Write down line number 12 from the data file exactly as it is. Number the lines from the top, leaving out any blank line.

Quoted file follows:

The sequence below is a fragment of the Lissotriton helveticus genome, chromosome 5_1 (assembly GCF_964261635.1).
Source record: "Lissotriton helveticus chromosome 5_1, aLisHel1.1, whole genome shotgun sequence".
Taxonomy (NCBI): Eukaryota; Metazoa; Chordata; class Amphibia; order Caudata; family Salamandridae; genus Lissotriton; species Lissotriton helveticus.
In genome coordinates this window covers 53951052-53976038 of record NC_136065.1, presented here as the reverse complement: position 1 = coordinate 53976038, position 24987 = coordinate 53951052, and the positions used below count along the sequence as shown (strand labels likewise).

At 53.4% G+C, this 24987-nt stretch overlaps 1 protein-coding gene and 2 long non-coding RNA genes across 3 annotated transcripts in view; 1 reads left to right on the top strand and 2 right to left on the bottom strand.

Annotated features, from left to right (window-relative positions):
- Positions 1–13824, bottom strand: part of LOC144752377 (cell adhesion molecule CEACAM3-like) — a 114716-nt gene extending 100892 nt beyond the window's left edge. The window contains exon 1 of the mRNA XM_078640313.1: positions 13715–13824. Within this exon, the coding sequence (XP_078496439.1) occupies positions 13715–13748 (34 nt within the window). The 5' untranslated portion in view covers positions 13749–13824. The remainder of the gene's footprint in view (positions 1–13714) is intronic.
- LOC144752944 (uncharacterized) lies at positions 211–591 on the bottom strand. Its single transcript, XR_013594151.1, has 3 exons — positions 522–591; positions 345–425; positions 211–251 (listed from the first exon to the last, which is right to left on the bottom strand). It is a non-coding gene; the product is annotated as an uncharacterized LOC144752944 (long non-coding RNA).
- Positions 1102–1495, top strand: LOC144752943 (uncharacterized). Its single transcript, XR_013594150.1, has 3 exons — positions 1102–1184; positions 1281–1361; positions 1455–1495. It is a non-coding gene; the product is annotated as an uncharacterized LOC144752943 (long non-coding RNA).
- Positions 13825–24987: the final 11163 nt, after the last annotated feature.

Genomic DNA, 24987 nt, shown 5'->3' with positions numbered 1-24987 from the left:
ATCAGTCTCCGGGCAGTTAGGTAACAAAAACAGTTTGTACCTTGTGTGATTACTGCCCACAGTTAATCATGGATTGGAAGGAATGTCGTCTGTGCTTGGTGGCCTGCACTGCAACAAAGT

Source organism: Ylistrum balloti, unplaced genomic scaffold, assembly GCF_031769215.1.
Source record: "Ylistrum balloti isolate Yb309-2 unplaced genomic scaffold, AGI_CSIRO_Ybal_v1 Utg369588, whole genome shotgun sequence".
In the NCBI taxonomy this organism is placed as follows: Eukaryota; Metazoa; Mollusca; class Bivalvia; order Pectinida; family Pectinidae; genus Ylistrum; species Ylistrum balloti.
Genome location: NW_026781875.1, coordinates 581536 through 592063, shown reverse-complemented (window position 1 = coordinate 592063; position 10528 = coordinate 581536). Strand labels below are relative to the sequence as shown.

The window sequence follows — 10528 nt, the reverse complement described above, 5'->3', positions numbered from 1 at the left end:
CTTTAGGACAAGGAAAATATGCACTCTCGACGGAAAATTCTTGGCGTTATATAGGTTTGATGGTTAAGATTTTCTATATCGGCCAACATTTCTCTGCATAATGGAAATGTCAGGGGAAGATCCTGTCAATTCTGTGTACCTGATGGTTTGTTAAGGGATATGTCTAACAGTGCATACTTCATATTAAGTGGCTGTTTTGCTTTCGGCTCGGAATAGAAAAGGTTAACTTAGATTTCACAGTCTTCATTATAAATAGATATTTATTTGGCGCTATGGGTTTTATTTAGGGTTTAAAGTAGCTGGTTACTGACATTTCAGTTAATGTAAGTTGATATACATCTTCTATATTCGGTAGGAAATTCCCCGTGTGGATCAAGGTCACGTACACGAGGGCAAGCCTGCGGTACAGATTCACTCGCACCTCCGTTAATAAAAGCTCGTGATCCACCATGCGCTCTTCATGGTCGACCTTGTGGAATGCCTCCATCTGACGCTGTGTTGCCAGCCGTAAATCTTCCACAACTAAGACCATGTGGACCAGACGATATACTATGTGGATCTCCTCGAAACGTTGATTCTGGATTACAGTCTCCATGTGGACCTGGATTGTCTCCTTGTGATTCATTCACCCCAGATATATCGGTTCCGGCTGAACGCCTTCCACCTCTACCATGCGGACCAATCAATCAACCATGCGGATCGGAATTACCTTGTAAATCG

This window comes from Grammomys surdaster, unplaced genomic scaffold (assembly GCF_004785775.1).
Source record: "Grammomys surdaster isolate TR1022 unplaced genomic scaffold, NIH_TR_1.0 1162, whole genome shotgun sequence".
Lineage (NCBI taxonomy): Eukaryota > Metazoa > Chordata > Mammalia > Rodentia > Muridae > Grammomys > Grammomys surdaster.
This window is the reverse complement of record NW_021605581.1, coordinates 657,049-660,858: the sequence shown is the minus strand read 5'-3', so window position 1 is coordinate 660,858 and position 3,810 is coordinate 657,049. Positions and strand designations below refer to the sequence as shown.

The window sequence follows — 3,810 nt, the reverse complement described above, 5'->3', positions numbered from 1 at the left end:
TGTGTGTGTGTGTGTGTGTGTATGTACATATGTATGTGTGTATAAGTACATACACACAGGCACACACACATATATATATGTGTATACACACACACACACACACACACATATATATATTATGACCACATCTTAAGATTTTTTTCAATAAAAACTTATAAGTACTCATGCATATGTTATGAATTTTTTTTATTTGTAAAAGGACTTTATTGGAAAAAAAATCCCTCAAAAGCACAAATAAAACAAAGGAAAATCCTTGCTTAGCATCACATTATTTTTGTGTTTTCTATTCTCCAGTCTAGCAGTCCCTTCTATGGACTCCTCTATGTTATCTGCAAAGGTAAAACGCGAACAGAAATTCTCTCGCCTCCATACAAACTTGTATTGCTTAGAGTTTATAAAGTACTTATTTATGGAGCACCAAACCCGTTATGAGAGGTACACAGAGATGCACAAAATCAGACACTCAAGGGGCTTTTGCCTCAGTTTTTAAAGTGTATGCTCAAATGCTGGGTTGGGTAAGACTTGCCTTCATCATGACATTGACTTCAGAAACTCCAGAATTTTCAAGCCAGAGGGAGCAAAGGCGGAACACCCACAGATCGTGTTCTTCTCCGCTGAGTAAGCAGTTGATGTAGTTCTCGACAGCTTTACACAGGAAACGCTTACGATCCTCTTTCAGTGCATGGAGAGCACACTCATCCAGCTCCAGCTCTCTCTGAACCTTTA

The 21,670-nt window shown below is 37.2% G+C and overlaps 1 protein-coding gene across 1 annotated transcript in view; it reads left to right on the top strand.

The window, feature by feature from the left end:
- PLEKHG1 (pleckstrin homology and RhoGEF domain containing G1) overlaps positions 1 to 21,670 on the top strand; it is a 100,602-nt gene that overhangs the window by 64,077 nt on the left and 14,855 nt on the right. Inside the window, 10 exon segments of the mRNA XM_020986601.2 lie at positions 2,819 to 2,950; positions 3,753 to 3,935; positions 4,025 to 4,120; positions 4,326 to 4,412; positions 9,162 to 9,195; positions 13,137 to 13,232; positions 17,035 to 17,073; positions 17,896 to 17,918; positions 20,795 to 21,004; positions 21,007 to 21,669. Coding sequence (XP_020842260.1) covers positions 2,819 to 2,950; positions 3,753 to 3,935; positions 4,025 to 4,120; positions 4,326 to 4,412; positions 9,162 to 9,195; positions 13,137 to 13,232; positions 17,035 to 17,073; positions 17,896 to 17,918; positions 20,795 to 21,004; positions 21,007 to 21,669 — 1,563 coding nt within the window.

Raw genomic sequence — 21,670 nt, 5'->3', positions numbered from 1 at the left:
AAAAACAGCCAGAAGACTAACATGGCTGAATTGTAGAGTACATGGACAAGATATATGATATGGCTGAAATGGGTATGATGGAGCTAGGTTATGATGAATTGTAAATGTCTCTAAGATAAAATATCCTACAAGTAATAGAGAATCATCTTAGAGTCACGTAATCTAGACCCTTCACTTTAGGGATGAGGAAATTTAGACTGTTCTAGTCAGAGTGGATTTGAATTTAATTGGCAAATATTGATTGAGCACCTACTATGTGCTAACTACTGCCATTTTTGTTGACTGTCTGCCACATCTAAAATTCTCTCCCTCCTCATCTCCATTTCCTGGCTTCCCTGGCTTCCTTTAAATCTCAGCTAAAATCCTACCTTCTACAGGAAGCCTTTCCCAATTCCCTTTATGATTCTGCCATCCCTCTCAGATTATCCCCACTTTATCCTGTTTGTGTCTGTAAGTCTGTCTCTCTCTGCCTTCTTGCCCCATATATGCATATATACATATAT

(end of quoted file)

ATCAGTCTCCGGGCAGTTAGGTAACAAAAACAGTTTGTACCTTGTGTGATTACTGCCCACAGTTAATCATGGATTGGAAGGAATGTCGTCTGTGCTTGGTGGCCTGCACTGCAACAAAGT